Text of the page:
Seven Safe Ways For Kids To Have More Outdoor Play Time
from Wildlife Promise
Today's parents are concerned about the safety of their children when they are playing outdoors. There is more traffic on the streets and more worries about other harms befalling them such as "stranger danger." While the neighborhood may be very safe — conscientious parents still want some added assurance. Here are some proven Be Out There ways that parents across America are providing safe outdoor play time for kids.
The yard – is still a great place to catch a few minutes outdoors. Even better if a few steps are taking to make it more interesting. Most kids are good about sticking to their own properties. Make the rules clear, tell them not to wander off and let them play awhile.
Play Groups – kids playing outside together are quite safe. In some neighborhoods parents have arranged regular outdoor play times where kids meet and have fun together for an hour or two. The kids love it and so do the parents.
Day care – most child care facilities are required to provide outdoor play space for children but not all of them use it on a regular basis. A reminder to the center from parents about the importance of outdoor time for growing minds and bodies goes a long way.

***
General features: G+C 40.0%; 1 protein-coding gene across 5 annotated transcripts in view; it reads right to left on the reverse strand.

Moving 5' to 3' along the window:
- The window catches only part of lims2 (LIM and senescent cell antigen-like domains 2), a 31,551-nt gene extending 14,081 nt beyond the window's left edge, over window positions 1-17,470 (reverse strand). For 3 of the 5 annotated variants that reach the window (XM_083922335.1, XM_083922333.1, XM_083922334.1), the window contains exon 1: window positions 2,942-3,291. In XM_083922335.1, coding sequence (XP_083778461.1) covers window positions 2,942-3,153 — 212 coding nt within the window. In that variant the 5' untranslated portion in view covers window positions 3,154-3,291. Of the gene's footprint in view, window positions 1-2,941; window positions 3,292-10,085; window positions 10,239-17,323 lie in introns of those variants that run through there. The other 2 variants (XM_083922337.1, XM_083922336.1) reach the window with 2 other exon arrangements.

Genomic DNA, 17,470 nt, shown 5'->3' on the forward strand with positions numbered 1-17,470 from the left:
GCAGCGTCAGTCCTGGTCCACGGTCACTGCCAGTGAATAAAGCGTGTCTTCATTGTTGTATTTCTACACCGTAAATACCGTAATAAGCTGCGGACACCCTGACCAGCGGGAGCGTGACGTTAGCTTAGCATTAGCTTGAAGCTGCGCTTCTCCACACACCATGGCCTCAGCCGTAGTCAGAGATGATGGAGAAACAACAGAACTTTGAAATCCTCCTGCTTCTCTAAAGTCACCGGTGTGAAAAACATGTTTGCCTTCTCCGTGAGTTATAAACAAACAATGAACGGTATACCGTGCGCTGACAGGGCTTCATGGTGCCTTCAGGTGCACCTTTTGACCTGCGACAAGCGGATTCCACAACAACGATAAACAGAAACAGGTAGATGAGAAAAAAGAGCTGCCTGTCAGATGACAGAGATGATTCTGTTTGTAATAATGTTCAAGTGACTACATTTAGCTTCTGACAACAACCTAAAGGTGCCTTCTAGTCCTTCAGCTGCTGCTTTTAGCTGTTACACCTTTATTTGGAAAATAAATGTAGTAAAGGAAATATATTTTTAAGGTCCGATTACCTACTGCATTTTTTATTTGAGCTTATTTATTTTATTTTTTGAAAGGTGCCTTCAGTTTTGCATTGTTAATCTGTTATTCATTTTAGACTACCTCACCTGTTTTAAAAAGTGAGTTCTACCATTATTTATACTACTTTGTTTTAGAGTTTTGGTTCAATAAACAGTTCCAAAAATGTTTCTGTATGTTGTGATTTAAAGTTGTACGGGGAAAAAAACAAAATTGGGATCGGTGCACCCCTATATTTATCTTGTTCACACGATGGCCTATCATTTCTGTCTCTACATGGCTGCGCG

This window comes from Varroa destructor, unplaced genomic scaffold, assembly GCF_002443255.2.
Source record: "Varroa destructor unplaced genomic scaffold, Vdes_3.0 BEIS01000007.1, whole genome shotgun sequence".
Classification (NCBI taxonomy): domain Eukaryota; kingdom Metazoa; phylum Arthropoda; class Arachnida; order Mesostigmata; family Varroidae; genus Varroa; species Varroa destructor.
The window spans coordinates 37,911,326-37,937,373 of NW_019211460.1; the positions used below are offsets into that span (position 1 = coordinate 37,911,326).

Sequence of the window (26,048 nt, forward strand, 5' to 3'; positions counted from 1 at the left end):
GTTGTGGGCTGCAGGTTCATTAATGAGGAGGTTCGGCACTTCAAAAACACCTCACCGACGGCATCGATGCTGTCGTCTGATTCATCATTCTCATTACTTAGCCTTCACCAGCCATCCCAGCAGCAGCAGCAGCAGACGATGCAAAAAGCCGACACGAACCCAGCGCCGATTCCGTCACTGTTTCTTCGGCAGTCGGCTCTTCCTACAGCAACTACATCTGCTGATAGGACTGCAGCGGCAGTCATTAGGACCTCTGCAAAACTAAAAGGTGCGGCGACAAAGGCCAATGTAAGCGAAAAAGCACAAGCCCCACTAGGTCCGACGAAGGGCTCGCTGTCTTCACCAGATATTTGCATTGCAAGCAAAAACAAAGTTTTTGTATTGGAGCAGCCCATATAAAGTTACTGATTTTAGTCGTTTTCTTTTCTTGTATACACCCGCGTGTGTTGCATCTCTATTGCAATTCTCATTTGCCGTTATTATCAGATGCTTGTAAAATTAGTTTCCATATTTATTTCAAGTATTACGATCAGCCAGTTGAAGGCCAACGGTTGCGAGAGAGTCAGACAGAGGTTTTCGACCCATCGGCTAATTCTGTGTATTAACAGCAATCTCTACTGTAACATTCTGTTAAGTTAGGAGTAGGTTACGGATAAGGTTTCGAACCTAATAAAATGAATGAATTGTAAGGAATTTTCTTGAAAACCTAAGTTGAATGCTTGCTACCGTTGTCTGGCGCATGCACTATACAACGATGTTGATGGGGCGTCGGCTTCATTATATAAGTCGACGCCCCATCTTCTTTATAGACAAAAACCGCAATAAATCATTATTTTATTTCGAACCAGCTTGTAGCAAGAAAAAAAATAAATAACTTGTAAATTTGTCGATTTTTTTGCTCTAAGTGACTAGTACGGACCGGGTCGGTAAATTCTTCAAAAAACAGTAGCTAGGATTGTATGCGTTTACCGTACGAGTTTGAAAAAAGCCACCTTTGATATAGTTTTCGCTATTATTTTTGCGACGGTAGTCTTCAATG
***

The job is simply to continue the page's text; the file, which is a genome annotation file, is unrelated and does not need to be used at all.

“Buddy” walks to school – only about one-in-nine kids walks to school these days even if they live within a few blocks. That is down from about half of kids 25 years ago. Parents living fairly close to school can arrange for two or three kids in the neighborhood to meet up and walk to school together. It is good exercise and good companionship.
After school programs – whether that are educational classes or extended day programs, they are another important way for children to get outdoor play time. Friendly parental reminders to teachers and after school staff can help here too.
School recess – kids need an outdoor break during their school day. They need to breathe some fresh air, run around, blow off steam and have fun with one another. In recent years schools have been so focused on statewide test performance that many have cut out recess breaks. Parents can look into this and bring it up as an important opportunity for children to have more outdoor time.
Time for two (or three)– there are many moments each week when a the mom or dad is busy indoors and the kids are planted in front of the television. It doesn't take much to convert these moments into a walk around the block, a visit to a playground or a quick game in the backyard. Parents who look for these opportunities whether a few minutes or an hour will have happier and healthier children.
For more information on ways to get children outdoors and places to enjoy outdoor time vists NWF's Be Out There site.